- Healthcare trails other major industries in its phishing attack resiliency rate, which measures the ratio between people who report a phish versus those who fall victim to one, according to a report released Sept. 17 by Cofense.
The healthcare resiliency rates for the last 12 months was 1.49, compared with an average resiliency score of 1.79 for all industries examined by Cofense (formerly PhishMe).
By comparison, the energy sector had a resiliency rate of 4.01, the insurance industry had a rate of 3.03, and the financial services had a rate of 2.52. The data is based on phishing simulations that Cofense uses to test employees at customer organizations.
“One factor that surely inhibits the industry’s resiliency: high turnover. With physicians, registered nurses, and administrative staff constantly churning, it’s hard to gain traction in the fight against phishing,” the report commented.
The top five phishing scenarios that healthcare workers most frequently clicked on were Requested Invoice, Manager Evaluation, Package Delivery, Halloween eCard Alert, and Beneficiary Change.
“The healthcare industry knows better than most that phishing is a serious problem. But the industry is still playing catch-up in phishing resiliency,” the report noted.
Unfortunately, phishing has become the preferred method for hackers to get access to healthcare organizations to steal valuable medical data.
The 2018 Verizon Data Breach Investigations Report (DBIR) found that phishing and financial pretexting represented 93 percent of all breaches investigated by Verizon, with email being the main entry point (96%).
Phishing is also a way attackers deploy ransomware, which has devastated the healthcare industry over the last couple of years. The Verizon report found that ransomware accounts for 85 percent of the malware in healthcare.
In a phishing campaign, an attacker poses as a legitimate person or entity in an email to get the target to provide valuable information, such as credentials, or click on a link that results in ransomware being downloaded on the victim’s machine.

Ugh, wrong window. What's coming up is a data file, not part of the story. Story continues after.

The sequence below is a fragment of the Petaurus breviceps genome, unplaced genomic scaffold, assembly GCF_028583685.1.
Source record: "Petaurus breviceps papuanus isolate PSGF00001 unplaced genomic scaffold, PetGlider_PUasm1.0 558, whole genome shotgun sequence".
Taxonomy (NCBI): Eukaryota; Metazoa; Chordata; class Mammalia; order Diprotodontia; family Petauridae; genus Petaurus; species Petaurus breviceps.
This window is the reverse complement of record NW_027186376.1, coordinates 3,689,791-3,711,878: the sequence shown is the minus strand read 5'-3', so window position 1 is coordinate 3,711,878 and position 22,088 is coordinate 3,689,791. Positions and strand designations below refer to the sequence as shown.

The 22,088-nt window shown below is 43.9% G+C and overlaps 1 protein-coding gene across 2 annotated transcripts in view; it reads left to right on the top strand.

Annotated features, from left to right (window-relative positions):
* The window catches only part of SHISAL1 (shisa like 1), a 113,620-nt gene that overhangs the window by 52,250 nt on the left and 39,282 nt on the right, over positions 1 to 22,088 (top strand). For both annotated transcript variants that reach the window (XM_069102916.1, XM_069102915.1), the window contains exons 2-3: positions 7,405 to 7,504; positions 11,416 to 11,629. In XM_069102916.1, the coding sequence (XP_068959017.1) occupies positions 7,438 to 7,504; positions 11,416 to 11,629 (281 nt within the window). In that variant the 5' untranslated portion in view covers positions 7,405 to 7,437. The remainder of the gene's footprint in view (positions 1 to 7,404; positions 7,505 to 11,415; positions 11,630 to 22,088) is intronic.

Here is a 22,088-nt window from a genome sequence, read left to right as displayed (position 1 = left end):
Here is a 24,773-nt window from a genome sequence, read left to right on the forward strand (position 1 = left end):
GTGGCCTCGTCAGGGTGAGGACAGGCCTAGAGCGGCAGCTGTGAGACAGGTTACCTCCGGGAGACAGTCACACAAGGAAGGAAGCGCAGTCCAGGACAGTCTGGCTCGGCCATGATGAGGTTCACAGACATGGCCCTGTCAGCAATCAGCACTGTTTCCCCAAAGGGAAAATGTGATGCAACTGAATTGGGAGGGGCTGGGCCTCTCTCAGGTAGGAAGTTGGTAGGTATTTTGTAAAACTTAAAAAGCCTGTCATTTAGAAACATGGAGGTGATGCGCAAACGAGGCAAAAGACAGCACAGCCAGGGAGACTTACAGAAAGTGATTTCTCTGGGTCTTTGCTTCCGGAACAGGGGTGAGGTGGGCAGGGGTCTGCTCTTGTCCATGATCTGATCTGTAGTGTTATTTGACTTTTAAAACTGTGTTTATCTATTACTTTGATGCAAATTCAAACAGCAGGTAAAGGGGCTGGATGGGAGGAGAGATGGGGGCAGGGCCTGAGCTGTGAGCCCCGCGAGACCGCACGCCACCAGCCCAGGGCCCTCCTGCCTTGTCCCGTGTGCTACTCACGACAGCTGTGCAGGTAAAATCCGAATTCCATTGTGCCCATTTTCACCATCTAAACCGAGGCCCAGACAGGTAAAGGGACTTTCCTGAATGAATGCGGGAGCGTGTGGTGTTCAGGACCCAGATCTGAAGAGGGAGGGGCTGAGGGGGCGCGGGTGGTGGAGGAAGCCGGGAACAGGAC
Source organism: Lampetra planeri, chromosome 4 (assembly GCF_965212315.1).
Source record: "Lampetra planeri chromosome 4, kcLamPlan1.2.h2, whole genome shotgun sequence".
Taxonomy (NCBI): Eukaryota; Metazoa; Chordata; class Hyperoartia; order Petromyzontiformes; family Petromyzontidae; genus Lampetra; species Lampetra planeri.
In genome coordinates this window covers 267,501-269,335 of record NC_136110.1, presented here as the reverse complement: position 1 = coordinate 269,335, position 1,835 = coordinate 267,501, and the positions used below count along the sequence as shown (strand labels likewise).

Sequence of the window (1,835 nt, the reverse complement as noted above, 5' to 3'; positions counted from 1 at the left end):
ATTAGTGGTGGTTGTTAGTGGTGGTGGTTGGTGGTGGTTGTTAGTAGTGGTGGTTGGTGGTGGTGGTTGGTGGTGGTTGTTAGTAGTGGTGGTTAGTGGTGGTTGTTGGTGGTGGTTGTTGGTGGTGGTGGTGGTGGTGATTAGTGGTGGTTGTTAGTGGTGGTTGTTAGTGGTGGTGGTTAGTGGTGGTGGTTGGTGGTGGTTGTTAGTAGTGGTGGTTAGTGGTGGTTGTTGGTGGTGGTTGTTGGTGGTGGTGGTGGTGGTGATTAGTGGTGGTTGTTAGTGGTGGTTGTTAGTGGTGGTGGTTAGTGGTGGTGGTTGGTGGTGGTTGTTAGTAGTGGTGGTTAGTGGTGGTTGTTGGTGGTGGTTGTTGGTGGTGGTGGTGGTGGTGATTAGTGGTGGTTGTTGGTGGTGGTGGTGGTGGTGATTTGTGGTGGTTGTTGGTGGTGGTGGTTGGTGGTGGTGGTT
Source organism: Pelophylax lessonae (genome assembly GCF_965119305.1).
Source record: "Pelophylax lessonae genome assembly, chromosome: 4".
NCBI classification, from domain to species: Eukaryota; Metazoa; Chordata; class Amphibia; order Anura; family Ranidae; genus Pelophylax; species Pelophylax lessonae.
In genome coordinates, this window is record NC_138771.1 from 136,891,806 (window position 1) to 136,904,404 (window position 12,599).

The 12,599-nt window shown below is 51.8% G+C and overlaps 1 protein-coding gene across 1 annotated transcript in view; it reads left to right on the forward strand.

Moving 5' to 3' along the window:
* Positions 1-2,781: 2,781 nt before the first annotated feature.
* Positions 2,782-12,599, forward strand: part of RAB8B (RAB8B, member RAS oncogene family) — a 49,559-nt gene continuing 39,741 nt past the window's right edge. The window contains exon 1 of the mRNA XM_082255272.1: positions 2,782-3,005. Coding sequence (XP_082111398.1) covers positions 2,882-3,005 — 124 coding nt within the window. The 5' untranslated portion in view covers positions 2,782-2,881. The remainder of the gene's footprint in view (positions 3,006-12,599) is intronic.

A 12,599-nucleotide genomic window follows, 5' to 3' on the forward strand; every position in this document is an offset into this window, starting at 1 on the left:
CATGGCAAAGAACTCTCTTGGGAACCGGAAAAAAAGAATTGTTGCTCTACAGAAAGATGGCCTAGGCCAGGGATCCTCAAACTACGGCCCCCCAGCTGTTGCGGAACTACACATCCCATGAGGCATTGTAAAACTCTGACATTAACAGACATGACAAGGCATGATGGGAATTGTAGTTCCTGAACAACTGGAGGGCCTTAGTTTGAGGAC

It only takes one person to fall for the bait for an entire organization to be infiltrated.
According to an American Medical Association and Accenture survey of 1,300 US physicians, 83 percent of respondents had experienced a cyberattack and more than half of those said the attack came in the form of a phishing email.
Nearly two-thirds of all the physicians who experienced a cyberattack experienced up to four hours of downtime before they resumed operations, and approximately one-third of physicians in medium-sized practices that suffered a cyberattack said they experienced nearly a full day of downtime.
More than half of the physicians were very or extremely concerned about future cyberattacks in their practice. In addition, physicians were most concerned that future attacks could interrupt their clinical practices (74%), compromise the security of patient records (74%), or impact patient safety (53%).
Data from Wombat Security’s learning management system revealed that healthcare industry is one of the worst when it comes to data security knowledge, answering 23 percent of IT security best practice questions wrong on average.
The Wombat learning management system includes questions about avoiding ransomware attacks and identifying phishing threats, two topics dear to the heart of healthcare CISOs.
Alan Levine, a cybersecurity advisor to Wombat Security, told HealthITSecurity.com: “If an email purports to come from a person who seems to be an authority, then it is very likely that people who receive the email will not look for the specific things that may indicate that there is a potential risk with the email and will instead be more interested in promptly reacting to it.”
The primary purpose of a phishing attack is to gain a foothold inside the organization by infecting a computer or other endpoint.
“Then an attacker will use that individual platform that he now controls to do a variety of things,” Levine said. “He wants to move from PC to PC, within a subnet, and laterally across subnets in order to compromise or control as many other devices as possible. Now he has a base of operations.”
“By collecting information from an individual compromised asset,” he continued, “an attacker learns a great deal about the institution itself in which that compromised machine now operates. Maybe he gets a copy of the GAL, which is the global address list. Now he’s got a lot more email addresses he can send phishes to.”
To combat phishing, organizations need to train employees on how to spot and avoid phishing emails. They also need to adopt security best practices and deploy appropriate technology to lessen the chances that a phishing attack will succeed.